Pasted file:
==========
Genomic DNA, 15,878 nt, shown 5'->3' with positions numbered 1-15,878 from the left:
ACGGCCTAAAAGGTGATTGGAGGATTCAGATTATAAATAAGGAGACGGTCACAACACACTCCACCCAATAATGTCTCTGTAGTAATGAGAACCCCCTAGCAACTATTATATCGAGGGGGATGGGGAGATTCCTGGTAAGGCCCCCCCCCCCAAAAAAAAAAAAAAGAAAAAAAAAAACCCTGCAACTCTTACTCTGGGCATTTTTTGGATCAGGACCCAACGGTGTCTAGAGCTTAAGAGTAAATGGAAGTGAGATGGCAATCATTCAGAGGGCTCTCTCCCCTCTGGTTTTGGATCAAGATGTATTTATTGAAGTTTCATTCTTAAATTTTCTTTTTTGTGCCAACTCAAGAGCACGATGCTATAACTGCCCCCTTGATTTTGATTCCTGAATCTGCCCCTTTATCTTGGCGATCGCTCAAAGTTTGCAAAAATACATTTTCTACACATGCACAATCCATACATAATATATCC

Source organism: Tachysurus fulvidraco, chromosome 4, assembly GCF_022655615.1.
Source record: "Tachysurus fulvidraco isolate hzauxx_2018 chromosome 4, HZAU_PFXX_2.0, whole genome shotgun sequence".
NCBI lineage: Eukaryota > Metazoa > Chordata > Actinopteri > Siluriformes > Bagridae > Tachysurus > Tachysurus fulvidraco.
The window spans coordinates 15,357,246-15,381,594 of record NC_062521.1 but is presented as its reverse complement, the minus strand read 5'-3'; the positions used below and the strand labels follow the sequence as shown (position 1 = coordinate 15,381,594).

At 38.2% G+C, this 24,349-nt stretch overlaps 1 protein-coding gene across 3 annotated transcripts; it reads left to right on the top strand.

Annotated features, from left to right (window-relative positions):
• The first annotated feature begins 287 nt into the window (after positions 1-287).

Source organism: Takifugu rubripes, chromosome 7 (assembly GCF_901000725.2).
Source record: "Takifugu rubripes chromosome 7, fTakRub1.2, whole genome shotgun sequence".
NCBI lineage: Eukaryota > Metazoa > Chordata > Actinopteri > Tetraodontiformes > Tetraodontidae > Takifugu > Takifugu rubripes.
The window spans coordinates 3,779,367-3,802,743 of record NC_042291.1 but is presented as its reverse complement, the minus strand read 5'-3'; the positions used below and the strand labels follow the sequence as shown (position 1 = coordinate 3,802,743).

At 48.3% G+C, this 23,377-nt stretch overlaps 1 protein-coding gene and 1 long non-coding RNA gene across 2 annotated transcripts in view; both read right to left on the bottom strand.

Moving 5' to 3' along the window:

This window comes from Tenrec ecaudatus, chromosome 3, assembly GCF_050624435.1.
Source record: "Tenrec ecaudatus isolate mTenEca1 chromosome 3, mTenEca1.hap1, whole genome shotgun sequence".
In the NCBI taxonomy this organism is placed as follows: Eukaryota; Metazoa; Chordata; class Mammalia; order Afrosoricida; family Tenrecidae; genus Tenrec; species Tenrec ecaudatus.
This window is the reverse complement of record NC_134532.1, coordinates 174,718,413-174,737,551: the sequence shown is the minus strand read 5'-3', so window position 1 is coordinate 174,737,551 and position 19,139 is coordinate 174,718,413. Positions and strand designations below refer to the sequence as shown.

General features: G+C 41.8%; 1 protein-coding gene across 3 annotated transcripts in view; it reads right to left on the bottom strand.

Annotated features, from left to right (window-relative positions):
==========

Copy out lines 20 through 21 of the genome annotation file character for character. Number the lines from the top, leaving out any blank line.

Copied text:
General features: G+C 41.8%; 1 protein-coding gene across 3 annotated transcripts in view; it reads right to left on the bottom strand.

Annotated features, from left to right (window-relative positions):